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What are the Uses for Tea Tree Oil?

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  • Written By: Marjorie McAtee
  • Edited By: W. Everett
  • Last Modified Date: 24 September 2016
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The uses for tea tree oil are generally antiseptic and anti-fungal. Tea tree oil is believed to have a long history of medicinal use among the aboriginal peoples of Australia. The oil is generally made from the leaves of the tea tree, Melaleuca alternifolia, and it has been used externally to treat viral, fungal, and bacterial infections including athlete's foot, herpes, acne, dandruff, and warts. Tea tree oil is also believed capable of boosting the immune system and improving respiratory complaints. It can cause serious side effects if used internally, and is not considered suitable for pregnant women or children.

The leaves of the tea tree generally contain plant chemicals known as terpenoids. Researchers believe that the terpenoids in tea tree leaves give the oil its medicinal properties. The oil is typically extracted by first steaming and then crushing the fresh leaves.

One of the primary uses for tea tree oil may be as a first-aid remedy for burns, wounds, and minor skin irritations. Tea tree oil can be used to treat insect stings and bites, sunburn, boils, vaginitis, and blisters. Another of the proven uses for tea tree oil is its topical application for the treatment of fungal infection like athlete's foot or candidiasis.

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Tea tree oil mouthwash and toothpastes are believed effective at battling tooth decay and periodontal disease. Tea tree oil can potentially be toxic if swallowed, so these products are generally only considered safe if the user always takes care to spit them out. They are not generally deemed appropriate for young children.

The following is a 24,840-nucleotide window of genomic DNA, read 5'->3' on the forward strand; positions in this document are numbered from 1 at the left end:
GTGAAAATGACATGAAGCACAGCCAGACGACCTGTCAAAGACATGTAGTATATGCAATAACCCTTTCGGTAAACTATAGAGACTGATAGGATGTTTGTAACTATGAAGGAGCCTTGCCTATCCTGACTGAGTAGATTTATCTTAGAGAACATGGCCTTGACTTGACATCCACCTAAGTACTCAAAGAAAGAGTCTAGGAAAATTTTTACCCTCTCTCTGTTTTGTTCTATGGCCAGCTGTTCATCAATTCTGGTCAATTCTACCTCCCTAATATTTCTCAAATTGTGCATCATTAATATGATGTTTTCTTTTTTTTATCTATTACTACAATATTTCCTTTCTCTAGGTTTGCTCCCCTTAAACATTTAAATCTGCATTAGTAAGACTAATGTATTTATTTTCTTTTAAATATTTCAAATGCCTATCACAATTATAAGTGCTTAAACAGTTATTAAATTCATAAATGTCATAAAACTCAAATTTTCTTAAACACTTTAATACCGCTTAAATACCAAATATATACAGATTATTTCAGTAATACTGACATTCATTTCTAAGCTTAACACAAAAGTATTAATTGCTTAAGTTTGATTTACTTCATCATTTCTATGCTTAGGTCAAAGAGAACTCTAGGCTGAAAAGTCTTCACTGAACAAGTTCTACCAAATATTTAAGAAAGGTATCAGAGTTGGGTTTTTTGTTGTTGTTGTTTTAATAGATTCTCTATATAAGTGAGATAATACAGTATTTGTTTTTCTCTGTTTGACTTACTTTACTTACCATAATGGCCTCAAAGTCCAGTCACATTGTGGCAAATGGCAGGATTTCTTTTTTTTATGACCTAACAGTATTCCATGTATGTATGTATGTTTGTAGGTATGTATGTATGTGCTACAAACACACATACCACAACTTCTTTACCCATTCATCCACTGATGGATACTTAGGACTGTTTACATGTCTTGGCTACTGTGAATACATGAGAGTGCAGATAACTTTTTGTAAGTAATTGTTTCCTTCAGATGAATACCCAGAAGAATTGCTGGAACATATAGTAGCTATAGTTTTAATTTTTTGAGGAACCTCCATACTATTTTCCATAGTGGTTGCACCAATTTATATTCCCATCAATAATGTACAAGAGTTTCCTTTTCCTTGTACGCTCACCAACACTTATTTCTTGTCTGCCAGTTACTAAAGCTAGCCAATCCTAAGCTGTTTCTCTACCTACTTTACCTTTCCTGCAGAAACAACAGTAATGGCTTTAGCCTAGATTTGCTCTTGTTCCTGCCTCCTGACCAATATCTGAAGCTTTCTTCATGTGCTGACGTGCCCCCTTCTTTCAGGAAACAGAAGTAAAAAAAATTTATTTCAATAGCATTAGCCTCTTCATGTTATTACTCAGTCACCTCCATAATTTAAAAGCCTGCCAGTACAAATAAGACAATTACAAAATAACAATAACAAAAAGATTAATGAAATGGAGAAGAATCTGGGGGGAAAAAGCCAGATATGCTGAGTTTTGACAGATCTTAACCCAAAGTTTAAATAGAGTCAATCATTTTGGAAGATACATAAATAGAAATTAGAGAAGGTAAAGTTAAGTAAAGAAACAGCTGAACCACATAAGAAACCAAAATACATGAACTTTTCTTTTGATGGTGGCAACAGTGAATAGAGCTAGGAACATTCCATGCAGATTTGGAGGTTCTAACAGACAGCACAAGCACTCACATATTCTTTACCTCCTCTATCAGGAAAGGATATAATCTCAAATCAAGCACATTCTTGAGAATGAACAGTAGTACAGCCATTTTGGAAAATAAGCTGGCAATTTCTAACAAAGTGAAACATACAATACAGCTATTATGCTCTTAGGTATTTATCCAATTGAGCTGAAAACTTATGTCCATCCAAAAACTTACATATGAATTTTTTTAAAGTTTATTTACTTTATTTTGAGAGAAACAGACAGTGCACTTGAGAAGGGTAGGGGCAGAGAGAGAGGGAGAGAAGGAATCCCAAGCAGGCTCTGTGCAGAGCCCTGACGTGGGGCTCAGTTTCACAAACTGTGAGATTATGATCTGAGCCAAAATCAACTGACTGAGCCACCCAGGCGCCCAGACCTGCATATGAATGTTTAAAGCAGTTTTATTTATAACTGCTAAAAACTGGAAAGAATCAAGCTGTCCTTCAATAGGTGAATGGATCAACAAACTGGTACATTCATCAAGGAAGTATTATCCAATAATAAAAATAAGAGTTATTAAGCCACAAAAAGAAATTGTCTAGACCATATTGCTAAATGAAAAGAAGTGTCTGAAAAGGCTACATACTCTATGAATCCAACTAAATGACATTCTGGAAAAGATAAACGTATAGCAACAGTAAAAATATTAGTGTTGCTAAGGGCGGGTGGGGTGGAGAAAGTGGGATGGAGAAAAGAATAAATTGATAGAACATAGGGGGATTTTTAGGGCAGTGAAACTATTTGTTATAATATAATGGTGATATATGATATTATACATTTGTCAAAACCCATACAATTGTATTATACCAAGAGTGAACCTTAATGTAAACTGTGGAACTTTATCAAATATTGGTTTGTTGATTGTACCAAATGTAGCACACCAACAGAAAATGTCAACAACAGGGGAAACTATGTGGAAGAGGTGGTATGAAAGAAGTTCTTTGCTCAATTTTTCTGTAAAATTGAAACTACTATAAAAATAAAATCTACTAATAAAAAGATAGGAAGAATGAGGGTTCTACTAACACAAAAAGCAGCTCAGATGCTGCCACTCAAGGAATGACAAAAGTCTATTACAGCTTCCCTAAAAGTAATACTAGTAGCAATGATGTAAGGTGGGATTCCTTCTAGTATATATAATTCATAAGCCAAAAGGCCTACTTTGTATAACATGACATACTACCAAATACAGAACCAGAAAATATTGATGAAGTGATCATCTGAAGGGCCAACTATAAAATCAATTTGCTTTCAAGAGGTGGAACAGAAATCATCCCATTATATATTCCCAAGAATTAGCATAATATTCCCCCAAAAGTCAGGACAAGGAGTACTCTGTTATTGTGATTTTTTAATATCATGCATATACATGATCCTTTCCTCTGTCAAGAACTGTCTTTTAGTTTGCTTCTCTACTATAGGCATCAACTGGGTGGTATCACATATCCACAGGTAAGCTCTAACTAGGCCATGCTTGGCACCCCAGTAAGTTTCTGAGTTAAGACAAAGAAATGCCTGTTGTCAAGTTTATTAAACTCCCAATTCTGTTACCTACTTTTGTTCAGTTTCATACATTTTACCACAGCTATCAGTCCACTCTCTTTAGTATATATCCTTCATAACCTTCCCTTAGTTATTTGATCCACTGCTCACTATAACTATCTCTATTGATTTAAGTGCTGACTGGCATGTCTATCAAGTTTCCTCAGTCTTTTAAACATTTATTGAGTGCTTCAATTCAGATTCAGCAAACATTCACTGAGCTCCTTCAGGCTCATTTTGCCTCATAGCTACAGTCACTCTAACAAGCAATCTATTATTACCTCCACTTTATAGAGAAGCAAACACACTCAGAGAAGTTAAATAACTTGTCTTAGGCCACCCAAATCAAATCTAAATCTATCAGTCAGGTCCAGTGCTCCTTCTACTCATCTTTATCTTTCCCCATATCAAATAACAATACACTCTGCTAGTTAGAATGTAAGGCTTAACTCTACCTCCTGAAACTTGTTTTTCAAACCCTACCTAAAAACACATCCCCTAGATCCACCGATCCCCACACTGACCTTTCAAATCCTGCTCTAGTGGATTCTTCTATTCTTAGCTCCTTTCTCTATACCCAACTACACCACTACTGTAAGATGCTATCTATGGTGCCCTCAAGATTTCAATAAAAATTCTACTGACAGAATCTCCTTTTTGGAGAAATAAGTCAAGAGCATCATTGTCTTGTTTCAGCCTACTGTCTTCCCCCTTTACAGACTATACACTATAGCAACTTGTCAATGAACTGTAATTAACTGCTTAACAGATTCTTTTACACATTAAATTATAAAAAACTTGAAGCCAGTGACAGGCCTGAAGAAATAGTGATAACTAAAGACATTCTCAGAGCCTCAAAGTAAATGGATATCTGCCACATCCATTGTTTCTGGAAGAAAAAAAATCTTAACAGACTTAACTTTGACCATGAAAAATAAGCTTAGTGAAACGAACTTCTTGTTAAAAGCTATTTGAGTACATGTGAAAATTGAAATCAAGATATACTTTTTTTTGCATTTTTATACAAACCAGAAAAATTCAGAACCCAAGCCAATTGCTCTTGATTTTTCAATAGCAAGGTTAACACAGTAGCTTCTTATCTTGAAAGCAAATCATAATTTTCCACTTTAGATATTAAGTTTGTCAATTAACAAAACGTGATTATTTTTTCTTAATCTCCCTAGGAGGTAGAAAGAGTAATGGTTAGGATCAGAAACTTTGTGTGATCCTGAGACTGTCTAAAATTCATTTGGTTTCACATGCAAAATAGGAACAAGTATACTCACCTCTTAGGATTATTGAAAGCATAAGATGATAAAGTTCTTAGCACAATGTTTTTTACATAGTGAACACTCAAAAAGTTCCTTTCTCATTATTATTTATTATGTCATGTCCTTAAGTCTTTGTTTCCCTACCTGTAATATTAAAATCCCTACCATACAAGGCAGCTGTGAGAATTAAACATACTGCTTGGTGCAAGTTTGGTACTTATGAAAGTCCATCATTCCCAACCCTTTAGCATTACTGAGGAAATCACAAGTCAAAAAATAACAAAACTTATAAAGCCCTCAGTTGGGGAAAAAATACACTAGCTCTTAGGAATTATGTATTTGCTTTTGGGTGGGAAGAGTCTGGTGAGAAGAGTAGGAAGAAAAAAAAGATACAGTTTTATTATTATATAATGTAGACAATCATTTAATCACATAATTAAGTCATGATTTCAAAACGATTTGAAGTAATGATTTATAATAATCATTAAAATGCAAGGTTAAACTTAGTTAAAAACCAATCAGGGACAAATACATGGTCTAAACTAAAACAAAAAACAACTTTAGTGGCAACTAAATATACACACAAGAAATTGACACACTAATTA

As an ingredient in soaps, shampoos, and ointments, tea tree oil can treat dandruff, oily skin, psoriasis, and eczema. Tea tree oil is generally considered an effective remedy for most minor skin rashes. Shampoos containing at least a five percent concentration of tea tree oil may help to eliminate infestations of head lice.

The uses for tea tree oil also include inhaling its vapors to soothe respiratory complains. A few drops of the oil can be added to boiling water, and the steam inhaled, each day for several days to relieve minor complaints such as sore throat, cough, and runny nose. Tea tree oil may also help relieve the symptoms of more serious respiratory diseases such as bronchitis, asthma, and tuberculosis. The regular use of tea tree oil can help boost immunity, and help fight or prevent common viral illnesses such as influenza, chicken pox, shingles, and measles.

Tea tree oil should generally not be used internally, as it can fatally suppress the central nervous system. Symptoms of tea tree oil overdose can include vomiting, diarrhea, lowered immunity, drowsiness, mental confusion, lack of coordination, and coma.

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fify
Post 3

@SarahGen-- Yes, tea tree oil does work for warts. I have used it in the past with success.

All you have to do is apply a drop of tea tree oil right on top of the wart an cover it with a bandage. You need to repeat this every day and use a fresh bandage for as long as it takes for the wart to disappear.

I used undiluted tea tree oil but you can use diluted tea tree oil if you want. Some people are sensitive to the oil and experience irritation. You might want to test it on your arm first to see if you're allergic.

SarahGen
Post 2

Does tea tree oil really work for warts? How do I use it?

SteamLouis
Post 1

I started using tea tree oil soap for my acne last week. This stuff is great! It's drying out my acne and I haven't gotten any new pimples since I started using it.

I had heard a lot of good stuff about tea tree oil before. I don't know why I took so long to try it out. I highly recommend it to those with an acne problem.

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